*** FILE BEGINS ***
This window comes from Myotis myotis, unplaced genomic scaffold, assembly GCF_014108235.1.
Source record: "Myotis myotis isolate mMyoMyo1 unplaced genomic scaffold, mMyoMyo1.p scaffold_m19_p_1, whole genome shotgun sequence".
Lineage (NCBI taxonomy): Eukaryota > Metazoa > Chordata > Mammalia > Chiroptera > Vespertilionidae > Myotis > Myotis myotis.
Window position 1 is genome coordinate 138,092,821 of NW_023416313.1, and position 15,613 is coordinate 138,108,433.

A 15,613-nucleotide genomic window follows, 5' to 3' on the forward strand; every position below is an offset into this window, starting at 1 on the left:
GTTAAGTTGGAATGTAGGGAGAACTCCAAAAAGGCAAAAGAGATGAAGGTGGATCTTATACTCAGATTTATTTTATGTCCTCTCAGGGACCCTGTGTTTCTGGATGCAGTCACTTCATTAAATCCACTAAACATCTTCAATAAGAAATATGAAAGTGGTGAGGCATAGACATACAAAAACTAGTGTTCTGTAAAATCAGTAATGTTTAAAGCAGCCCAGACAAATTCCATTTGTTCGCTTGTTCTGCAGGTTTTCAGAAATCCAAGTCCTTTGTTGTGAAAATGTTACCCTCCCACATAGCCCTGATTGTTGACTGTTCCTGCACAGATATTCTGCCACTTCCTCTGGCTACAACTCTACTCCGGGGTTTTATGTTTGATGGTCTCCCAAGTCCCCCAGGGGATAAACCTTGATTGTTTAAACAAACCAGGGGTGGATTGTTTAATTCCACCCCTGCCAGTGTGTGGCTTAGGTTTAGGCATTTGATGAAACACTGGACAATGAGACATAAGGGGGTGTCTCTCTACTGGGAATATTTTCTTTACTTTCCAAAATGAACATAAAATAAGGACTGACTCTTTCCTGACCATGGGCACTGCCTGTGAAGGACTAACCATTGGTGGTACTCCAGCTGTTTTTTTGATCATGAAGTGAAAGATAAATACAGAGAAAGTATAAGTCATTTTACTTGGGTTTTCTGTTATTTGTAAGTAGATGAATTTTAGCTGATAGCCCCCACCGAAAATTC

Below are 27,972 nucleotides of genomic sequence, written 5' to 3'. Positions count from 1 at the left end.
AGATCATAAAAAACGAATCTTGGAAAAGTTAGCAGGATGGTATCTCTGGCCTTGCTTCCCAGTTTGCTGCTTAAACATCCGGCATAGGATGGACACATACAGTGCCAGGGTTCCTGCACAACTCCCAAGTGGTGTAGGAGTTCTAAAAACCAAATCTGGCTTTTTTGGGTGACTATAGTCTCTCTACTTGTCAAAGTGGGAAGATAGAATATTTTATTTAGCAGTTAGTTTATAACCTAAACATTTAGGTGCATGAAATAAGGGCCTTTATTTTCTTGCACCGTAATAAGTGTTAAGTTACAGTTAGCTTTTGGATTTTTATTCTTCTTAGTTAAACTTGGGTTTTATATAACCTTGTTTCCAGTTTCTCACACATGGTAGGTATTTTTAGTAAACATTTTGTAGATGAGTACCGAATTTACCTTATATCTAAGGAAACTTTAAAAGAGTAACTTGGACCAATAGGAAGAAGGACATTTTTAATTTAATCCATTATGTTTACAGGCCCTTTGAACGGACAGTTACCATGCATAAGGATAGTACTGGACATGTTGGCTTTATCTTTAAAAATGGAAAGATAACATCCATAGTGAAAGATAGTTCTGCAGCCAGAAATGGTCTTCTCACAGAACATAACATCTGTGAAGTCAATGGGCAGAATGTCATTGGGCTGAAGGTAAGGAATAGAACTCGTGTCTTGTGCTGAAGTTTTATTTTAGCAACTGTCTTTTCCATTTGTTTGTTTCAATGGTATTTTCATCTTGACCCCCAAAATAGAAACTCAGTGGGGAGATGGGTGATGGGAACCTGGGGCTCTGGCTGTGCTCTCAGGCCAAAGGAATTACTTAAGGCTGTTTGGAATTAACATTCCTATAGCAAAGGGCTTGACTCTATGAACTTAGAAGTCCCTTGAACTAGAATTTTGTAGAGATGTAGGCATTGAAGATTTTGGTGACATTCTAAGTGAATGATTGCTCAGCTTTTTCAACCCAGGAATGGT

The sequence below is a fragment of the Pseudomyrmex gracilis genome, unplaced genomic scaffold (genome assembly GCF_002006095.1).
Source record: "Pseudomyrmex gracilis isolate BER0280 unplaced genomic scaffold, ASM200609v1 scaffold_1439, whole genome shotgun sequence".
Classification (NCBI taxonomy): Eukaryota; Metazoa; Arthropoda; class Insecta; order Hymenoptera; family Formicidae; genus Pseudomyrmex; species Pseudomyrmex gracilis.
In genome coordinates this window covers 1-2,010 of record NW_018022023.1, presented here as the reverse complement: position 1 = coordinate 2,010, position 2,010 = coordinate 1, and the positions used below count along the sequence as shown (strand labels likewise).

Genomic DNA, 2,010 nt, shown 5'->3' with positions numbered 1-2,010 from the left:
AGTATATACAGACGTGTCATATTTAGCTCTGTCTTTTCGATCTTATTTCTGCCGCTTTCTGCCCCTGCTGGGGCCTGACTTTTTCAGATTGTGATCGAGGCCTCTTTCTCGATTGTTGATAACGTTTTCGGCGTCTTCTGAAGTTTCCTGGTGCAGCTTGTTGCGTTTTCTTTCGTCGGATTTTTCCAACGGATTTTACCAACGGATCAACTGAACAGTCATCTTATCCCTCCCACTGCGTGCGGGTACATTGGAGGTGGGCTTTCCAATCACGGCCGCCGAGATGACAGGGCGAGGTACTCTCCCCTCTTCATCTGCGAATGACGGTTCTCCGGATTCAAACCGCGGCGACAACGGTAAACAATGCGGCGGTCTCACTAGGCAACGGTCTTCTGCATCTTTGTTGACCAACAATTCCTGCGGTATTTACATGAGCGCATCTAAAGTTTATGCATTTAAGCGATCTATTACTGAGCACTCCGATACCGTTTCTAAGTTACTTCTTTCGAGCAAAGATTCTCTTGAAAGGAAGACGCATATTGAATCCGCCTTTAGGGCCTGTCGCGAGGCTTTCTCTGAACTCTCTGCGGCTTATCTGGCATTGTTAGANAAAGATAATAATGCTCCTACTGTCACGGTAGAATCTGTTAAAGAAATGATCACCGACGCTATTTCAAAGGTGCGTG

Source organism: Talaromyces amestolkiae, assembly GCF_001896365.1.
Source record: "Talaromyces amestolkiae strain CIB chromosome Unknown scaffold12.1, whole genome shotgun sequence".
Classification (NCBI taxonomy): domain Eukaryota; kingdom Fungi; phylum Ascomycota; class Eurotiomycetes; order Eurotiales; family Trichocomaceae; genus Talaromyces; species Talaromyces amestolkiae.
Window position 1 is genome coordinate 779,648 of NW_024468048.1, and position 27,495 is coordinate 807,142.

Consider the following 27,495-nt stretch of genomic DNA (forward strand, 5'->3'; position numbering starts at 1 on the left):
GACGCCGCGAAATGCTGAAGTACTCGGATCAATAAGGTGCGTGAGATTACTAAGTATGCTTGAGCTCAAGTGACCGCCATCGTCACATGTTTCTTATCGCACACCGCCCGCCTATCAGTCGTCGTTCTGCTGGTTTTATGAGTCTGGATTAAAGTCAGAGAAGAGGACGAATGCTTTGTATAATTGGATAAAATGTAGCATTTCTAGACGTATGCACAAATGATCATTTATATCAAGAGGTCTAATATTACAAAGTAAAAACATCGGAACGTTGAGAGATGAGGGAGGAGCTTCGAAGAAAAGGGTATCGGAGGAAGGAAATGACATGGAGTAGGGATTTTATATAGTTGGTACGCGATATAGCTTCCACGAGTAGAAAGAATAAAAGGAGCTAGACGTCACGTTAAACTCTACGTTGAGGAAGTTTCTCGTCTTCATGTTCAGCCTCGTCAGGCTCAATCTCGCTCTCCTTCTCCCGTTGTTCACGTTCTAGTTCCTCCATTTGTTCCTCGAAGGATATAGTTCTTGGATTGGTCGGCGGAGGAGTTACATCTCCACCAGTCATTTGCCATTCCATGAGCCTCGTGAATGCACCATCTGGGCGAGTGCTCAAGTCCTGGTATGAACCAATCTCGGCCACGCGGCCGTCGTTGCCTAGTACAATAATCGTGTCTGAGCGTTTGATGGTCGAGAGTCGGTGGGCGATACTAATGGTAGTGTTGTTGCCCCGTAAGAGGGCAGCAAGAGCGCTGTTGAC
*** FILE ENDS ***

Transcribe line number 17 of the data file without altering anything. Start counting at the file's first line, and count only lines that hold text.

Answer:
Classification (NCBI taxonomy): domain Eukaryota; kingdom Fungi; phylum Ascomycota; class Eurotiomycetes; order Eurotiales; family Trichocomaceae; genus Talaromyces; species Talaromyces amestolkiae.